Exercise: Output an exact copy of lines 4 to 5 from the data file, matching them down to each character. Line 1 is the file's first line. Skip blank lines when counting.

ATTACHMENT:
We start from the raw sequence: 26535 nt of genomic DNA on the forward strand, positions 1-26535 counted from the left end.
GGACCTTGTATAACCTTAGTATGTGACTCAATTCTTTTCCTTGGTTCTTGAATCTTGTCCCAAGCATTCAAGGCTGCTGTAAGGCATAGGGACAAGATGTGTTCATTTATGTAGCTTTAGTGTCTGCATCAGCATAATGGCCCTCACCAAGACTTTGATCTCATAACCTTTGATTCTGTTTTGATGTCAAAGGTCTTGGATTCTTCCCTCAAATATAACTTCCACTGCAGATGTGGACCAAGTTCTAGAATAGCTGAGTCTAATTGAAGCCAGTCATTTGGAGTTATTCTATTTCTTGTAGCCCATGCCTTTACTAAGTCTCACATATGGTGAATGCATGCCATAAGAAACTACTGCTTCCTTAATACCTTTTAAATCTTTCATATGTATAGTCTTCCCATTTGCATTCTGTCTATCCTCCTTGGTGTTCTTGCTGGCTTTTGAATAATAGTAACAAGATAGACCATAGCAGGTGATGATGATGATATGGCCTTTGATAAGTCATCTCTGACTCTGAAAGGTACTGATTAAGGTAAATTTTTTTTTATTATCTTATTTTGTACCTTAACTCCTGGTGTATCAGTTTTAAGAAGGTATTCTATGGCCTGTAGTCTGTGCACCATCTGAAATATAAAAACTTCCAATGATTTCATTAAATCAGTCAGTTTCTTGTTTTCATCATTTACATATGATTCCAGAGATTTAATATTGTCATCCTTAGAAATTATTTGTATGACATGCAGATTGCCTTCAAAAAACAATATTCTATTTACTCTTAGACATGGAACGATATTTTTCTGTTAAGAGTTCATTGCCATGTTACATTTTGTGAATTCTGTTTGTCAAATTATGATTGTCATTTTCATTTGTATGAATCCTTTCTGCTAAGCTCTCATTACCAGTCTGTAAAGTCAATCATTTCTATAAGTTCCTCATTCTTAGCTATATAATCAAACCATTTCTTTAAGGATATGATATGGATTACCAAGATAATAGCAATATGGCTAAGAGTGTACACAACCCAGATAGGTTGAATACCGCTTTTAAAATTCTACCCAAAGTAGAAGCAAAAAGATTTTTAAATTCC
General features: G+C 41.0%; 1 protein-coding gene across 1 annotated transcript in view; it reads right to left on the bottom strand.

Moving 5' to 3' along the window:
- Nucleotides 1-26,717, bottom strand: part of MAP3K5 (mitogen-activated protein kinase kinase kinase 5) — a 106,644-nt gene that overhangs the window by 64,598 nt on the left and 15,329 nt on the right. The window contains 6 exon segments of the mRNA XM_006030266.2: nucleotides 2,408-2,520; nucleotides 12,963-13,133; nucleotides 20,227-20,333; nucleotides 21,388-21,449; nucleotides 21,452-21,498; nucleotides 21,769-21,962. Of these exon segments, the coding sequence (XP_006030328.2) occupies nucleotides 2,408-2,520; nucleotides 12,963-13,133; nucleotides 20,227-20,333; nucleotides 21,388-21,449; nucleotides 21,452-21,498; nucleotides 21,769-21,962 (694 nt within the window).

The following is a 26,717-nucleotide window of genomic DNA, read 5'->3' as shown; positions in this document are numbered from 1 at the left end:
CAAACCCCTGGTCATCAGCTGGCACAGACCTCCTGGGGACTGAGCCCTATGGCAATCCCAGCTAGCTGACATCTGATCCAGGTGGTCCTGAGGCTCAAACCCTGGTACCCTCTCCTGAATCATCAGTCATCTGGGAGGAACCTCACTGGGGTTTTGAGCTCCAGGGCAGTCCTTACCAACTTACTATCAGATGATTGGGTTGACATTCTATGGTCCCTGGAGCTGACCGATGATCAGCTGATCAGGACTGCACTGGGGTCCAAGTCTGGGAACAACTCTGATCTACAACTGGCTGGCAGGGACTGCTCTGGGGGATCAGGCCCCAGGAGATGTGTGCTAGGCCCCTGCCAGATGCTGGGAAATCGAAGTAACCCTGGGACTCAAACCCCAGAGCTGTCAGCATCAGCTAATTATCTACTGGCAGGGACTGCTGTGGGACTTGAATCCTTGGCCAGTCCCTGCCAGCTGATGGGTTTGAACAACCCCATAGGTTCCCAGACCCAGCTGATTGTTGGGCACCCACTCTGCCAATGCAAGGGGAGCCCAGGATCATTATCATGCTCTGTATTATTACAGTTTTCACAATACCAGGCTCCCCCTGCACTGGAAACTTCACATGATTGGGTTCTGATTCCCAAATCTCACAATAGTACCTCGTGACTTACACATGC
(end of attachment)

Moving 5' to 3' along the window:
- Nucleotides 1-26,717, bottom strand: part of MAP3K5 (mitogen-activated protein kinase kinase kinase 5) — a 106,644-nt gene that overhangs the window by 64,598 nt on the left and 15,329 nt on the right. The window contains 6 exon segments of the mRNA XM_006030266.2: nucleotides 2,408-2,520; nucleotides 12,963-13,133; nucleotides 20,227-20,333; nucleotides 21,388-21,449; nucleotides 21,452-21,498; nucleotides 21,769-21,962. Of these exon segments, the coding sequence (XP_006030328.2) occupies nucleotides 2,408-2,520; nucleotides 12,963-13,133; nucleotides 20,227-20,333; nucleotides 21,388-21,449; nucleotides 21,452-21,498; nucleotides 21,769-21,962 (694 nt within the window).